The vision that emerges from this brief excursion into various understandings of mindfulness can fruitfully be applied to other aspects of the Dharma, nowadays available in such a broad variety of manifestations in the West. None of these manifestations can lay claim to being the only right and correct interpretation. At the same time, it is also not possible to pretend that all manifestations offer equally right and correct interpretations in any situation or context. Instead, these often divergent, and at times even contradictory, interpretations are correct within a specific context only.
For the evolving Dharma in the West, the knowledge available from academic research into the history of Buddhism could become the basis for constructing a comprehensive vision capable of holding the different Buddhist traditions. Acquaintance with a basic outline of the history of Buddhist philosophy as reconstructed by academics in the field of Buddhist studies can provide a helpful framework for Dharma teachers and practitioners. Such a historical outline can make it possible for practitioners to locate their personal practices within a meaningful overarching framework that, in line with a central Buddhist dictum, is as much as possible in accordance with reality.
Unlike ancient China, which received Buddhism mainly from India, the Dharma has come to the West from a wide range of different countries and traditions. In this situation, we better avoid the presumption that the purely accidental condition of how the Dharma reached the West should somehow result in a superior synthesis of all Buddhist teachings that surmounts the narrow confines of traditional Buddhist cultures. Such a presumption would all too easily fall in line with centuries of Western colonial arrogance vis-à-vis Asian Buddhist countries. Instead, all forms of Asian Buddhism, however outdated some of their rituals and observances might seem to the Western eye, need to be accorded respect as manifestations of the teachings of the Buddha. The Dharma in the West is just another such tradition, inevitably influenced by local cultural forces and beliefs ― in the present case, in particular, secular values ― as is the case for all other Buddhist traditions. As a result of such influences, some aspects of Buddhism in the West can appear as outlandish to Asian Buddhists as traditional forms of Asian Buddhism may seem to the average Western practitioner.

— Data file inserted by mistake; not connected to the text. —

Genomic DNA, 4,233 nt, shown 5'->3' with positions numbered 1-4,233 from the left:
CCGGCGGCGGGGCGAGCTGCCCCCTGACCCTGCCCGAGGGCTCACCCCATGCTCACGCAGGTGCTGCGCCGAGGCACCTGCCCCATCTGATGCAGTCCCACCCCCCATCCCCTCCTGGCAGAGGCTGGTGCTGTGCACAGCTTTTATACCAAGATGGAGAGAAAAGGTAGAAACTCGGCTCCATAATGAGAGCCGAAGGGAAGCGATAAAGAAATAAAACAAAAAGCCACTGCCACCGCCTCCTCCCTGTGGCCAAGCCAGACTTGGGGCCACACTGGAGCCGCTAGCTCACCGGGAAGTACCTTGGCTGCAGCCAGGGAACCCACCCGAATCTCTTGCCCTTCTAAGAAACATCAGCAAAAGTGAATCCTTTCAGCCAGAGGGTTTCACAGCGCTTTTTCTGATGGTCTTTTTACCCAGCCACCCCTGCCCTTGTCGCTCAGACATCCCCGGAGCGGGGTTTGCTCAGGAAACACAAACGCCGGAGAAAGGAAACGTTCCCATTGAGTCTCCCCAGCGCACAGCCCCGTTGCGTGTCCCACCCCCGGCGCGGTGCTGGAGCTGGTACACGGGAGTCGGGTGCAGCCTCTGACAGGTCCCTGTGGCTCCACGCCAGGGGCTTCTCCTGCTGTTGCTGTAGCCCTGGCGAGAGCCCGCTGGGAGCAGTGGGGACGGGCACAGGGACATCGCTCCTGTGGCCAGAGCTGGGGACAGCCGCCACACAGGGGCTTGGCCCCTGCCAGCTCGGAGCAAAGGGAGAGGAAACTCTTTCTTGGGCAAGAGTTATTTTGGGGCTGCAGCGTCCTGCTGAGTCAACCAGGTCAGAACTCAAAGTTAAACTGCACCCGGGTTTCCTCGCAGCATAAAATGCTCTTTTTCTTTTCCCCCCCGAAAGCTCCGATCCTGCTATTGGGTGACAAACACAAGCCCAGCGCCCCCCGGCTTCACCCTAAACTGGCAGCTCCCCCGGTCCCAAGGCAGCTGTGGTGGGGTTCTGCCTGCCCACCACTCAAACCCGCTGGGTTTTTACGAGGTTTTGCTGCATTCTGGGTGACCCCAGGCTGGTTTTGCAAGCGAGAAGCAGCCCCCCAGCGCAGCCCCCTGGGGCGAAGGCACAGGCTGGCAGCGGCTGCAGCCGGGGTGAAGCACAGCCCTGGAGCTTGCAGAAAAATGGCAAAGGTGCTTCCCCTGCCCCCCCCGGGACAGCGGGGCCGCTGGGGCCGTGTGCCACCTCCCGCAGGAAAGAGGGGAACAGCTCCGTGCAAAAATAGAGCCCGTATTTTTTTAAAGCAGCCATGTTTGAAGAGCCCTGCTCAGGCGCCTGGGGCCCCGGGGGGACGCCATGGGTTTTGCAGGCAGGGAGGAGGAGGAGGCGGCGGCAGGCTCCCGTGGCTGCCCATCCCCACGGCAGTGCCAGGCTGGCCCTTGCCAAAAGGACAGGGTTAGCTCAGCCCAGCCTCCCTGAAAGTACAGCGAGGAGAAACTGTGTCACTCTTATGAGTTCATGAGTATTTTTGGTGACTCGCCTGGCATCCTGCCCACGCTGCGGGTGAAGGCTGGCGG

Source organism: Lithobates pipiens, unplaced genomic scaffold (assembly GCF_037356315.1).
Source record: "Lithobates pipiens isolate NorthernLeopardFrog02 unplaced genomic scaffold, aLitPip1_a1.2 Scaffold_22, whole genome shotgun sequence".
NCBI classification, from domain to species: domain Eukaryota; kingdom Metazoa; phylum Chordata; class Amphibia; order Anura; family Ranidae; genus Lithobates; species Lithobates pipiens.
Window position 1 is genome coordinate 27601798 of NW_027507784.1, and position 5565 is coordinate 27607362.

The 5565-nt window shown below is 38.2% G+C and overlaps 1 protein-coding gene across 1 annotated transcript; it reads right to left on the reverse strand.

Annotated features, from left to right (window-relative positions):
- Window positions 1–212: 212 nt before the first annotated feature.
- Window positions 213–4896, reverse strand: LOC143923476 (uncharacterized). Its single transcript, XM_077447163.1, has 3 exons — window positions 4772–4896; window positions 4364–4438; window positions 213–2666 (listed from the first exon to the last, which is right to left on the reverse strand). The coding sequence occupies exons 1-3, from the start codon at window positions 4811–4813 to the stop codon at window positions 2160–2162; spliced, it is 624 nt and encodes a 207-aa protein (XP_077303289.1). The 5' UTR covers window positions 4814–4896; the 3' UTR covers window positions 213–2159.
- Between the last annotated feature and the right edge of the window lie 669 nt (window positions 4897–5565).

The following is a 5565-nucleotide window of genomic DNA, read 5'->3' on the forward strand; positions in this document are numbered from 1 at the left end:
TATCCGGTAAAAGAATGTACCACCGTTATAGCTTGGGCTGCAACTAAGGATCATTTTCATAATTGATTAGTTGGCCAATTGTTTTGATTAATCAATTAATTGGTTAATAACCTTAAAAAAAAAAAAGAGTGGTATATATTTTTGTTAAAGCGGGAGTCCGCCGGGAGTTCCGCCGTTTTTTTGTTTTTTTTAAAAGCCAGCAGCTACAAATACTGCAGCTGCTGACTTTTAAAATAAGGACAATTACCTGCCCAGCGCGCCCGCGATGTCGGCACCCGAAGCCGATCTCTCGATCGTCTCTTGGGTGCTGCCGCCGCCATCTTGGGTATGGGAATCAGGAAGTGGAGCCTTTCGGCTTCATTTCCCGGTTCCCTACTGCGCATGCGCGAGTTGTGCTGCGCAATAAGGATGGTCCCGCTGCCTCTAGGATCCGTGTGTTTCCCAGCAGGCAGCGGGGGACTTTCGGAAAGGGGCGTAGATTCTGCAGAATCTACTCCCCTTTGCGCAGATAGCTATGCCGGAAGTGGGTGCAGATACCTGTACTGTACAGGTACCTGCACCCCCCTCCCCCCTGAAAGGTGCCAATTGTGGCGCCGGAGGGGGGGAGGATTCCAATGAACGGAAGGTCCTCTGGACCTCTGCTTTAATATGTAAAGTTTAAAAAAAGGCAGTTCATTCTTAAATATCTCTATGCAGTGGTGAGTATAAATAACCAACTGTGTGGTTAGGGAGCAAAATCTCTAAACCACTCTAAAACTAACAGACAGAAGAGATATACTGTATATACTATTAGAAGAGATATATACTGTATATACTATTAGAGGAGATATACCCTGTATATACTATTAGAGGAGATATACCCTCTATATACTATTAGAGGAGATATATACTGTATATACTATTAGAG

The middle way approach that emerges from all this is one that does not dogmatically assert the correctness of one tradition over another, be this a form of Western Buddhism or any particular Asian tradition. Such an assertion would be one extreme. Nor does such a middle way approach try to amalgamate all traditions indiscriminately into a single form of practice without sufficient sensitivity to their historical origins. This would be the other extreme. Instead, various practices can, if employed with sensitivity to their original historical contexts and purposes, inform the evolving Western Buddhisms (plural). This can have its basis in the understanding that each tradition has its own rightness and correctness when and as long as it is employed within the philosophical and practical context out of which it arose. In relation to the various constructs of mindfulness the question to be asked would then not be “Who is right?” but rather “What is right for me?”
Anālayo 2003: Satipaṭṭhāna, the Direct Path to Realization, Birmingham: Windhorse.
Anālayo 2013: Perspectives on Satipaṭṭhāna, Cambridge: Windhorse.
Bodhi, Bhikkhu 2000: The Connected Discourses of the Buddha, A New Translation of the Saṃyutta Nikāya, Boston: Wisdom Publication.
Mun, Chanju 2006: The History of Doctrinal Classification in Chinese Buddhism, A Study of the Panjiao Systems, Lanham: University Press of America.
Ñāṇamoli, Bhikkhu 1995: The Middle Length Discourses of the Buddha, A Translation of the Majjhima Nikāya, Bhikku Bodhi (ed.), Boston: Wisdom.
von Rospatt, Alexander 1995: The Buddhist Doctrine of Momentariness: A Survey of the Origins and Early Phase of this Doctrine up to Vasubandhu, Stuttgart: Franz Steiner Verlag.